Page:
Russian armies generally had success in the Caucasus campaign. Enver Pasha , supreme commander of the Ottoman armed forces, was ambitious and dreamed of re-conquering central Asia and areas that had been lost to Russia previously.
He was, however, a poor commander. The Ottomans and Germans were aided by Kurdish and Azeri forces, together with a large number of major Iranian tribes, such as the Qashqai , Tangistanis , Luristanis , and Khamseh , while the Russians and British had the support of Armenian and Assyrian forces.
The Persian Campaign was to last until and end in failure for the Ottomans and their allies. However, the Russian withdrawal from the war in led to Armenian and Assyrian forces, who had hitherto inflicted a series of defeats upon the forces of the Ottomans and their allies, being cut off from supply lines, outnumbered, outgunned and isolated, forcing them to fight and flee towards British lines in northern Mesopotamia.
General Yudenich , the Russian commander from to , drove the Turks out of most of the southern Caucasus with a string of victories.
Nicholas planned a railway from Russian Georgia to the conquered territories, so that fresh supplies could be brought up for a new offensive in However, in March February in the pre-revolutionary Russian calendar , the Tsar abdicated in the course of the February Revolution , and the Russian Caucasus Army began to fall apart.
Fakhri Pasha , the Ottoman commander of Medina , resisted for more than two and half years during the Siege of Medina before surrendering in January The Senussi tribe, along the border of Italian Libya and British Egypt, incited and armed by the Turks, waged a small-scale guerrilla war against Allied troops.
The British were forced to dispatch 12, troops to oppose them in the Senussi Campaign. Their rebellion was finally crushed in mid Total Allied casualties on the Ottoman fronts amounted , men.
Total Ottoman casualties were , , dead and , wounded. Rome had a secret pact with France, effectively nullifying its part in the Triple Alliance;  Italy secretly agreed with France to remain neutral if the latter was attacked by Germany.
The Austro-Hungarian government began negotiations to secure Italian neutrality, offering the French colony of Tunisia in return. The Allies made a counter-offer in which Italy would receive the Southern Tyrol , Austrian Littoral and territory on the Dalmatian coast after the defeat of Austria-Hungary.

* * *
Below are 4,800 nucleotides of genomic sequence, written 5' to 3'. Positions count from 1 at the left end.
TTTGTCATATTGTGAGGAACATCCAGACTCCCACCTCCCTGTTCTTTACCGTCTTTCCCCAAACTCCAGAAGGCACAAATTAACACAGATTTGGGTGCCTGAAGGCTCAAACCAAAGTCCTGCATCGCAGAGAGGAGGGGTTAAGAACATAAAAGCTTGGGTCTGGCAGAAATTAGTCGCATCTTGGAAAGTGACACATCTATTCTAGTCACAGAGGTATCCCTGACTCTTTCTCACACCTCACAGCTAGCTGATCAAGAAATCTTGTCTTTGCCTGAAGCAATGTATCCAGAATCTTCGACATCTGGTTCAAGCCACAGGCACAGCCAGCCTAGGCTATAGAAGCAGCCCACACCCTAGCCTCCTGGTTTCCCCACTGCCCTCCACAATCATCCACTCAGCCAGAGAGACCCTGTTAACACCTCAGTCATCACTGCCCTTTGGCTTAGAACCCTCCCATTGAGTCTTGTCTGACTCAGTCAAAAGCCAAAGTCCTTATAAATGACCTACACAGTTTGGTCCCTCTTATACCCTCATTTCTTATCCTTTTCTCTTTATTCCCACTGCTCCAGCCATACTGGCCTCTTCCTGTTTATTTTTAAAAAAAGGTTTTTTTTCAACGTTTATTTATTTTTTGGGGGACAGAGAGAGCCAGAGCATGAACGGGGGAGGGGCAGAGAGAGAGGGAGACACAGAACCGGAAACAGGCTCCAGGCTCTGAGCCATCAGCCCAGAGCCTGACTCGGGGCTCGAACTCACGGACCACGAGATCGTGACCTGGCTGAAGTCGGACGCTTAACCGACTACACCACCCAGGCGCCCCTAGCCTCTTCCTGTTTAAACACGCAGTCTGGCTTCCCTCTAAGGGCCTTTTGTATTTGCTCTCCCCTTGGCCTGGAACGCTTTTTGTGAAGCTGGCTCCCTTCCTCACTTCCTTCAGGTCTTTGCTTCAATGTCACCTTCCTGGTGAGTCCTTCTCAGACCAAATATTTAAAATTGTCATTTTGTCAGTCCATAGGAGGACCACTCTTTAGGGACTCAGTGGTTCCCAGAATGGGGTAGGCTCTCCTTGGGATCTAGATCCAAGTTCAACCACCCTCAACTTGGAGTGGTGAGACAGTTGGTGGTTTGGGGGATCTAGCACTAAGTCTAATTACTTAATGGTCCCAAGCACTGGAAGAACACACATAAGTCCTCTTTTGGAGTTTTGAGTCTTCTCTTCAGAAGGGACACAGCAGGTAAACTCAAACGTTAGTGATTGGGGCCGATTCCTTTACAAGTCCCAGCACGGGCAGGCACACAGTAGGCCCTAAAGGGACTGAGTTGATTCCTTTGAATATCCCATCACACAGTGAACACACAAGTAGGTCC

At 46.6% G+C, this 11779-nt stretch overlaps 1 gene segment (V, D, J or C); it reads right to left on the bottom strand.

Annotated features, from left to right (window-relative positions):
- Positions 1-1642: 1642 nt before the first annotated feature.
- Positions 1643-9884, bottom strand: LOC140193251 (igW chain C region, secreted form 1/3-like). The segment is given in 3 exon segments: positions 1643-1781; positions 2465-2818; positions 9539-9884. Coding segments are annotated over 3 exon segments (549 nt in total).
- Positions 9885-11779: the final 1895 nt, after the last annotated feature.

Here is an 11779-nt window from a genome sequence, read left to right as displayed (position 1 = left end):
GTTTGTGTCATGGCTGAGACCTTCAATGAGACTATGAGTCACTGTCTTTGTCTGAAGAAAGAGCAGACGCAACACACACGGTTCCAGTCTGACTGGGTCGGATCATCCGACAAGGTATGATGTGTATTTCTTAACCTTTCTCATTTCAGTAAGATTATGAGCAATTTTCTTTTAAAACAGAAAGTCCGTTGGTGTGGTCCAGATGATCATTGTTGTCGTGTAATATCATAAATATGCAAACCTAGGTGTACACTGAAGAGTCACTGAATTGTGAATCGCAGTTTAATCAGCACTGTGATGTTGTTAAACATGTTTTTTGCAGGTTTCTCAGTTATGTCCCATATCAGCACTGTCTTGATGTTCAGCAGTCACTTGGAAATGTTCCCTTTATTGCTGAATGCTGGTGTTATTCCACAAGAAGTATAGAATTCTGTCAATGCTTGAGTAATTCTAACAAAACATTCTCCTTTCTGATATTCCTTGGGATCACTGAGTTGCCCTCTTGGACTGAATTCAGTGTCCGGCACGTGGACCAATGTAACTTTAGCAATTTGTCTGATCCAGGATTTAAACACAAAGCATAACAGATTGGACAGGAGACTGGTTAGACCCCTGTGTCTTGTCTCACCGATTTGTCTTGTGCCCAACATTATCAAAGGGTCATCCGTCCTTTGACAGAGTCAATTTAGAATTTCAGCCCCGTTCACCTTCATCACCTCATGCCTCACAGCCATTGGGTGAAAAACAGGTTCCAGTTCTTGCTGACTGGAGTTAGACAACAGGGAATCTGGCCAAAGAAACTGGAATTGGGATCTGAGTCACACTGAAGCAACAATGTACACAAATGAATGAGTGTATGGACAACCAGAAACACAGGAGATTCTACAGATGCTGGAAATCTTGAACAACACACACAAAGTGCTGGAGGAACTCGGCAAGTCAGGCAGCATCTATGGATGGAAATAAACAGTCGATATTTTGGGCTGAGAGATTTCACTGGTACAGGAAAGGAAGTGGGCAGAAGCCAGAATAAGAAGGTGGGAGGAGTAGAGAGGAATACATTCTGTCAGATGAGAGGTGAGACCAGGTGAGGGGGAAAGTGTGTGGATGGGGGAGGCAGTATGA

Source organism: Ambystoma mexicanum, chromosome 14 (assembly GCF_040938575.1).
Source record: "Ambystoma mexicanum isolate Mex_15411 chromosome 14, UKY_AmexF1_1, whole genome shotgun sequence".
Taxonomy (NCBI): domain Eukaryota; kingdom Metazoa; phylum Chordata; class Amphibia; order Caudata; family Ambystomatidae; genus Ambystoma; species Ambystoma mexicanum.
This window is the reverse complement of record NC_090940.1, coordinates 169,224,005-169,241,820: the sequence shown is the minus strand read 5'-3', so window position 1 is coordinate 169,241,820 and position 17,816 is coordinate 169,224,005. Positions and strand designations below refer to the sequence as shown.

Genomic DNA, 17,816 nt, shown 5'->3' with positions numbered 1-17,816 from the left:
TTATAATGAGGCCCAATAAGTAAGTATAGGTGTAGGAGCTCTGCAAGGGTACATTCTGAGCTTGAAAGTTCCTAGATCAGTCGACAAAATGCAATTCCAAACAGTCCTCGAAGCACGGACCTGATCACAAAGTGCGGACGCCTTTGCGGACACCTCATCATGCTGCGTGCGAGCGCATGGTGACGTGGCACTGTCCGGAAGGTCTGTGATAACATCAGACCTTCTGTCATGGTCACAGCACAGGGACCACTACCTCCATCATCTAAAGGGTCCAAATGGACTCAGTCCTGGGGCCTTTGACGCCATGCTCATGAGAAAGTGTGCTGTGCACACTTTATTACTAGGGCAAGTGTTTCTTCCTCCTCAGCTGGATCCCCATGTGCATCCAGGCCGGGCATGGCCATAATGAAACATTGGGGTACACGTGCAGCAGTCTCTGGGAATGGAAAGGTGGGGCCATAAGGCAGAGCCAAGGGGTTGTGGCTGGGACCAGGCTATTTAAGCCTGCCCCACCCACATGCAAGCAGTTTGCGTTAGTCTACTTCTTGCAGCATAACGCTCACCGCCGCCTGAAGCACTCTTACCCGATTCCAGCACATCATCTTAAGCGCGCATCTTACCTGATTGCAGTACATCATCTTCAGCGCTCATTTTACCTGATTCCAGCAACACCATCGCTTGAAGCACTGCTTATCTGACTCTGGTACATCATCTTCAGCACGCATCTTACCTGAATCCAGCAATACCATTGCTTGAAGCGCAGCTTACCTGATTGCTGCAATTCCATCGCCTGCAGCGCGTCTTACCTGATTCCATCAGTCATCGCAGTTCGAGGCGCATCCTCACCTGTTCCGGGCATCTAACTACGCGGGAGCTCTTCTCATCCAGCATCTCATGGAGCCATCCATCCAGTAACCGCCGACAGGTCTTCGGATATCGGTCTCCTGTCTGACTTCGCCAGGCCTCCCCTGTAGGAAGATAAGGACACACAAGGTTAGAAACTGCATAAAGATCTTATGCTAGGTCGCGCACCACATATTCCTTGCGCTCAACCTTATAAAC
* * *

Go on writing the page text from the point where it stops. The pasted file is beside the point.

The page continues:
This was formalised by the Treaty of London. Fifteen months later, Italy declared war on Germany. The Italians had numerical superiority, but this advantage was lost, not only because of the difficult terrain in which the fighting took place, but also because of the strategies and tactics employed.
On the Trentino front, the Austro-Hungarians took advantage of the mountainous terrain, which favoured the defender. After an initial strategic retreat, the front remained largely unchanged, while Austrian Kaiserschützen and Standschützen engaged Italian Alpini in bitter hand-to-hand combat throughout the summer.
The Austro-Hungarians counterattacked in the Altopiano of Asiago , towards Verona and Padua, in the spring of Strafexpedition , but made little progress and were defeated by the Italians.
Of these eleven offensives, five were won by Italy, three remained inconclusive, and the other three were repelled by the Austro-Hungarians, who held the higher ground.
The Central Powers launched a crushing offensive on 26 October , spearheaded by the Germans, and achieved a victory at Caporetto Kobarid.
The new Italian chief of staff, Armando Diaz , ordered the Army to stop their retreat and defend the Monte Grappa summit, where fortified defenses were constructed; the Italians repelled the Austro-Hungarian and German Army, and stabilised the front at the Piave River.
Since the Italian Army had suffered heavy losses in the Battle of Caporetto, the Italian Government ordered conscription of the so-called ' 99 Boys Ragazzi del '99 : all males born in and prior, who were 18 years old or older.
Sokehs Rebellion — Theobald von Bethmann-Hollweg. World War I — German Revolution — Government victory Establishment of the Weimar Republic. Friedrich Ebert.
Greater Poland Uprising — Defeat Poland gains Greater Poland. First Silesian Uprising Gustav Bauer. Ruhr Uprising Ruhr Red Army. Second Silesian Uprising League of Nations ceasefire Order restored by allied intervention.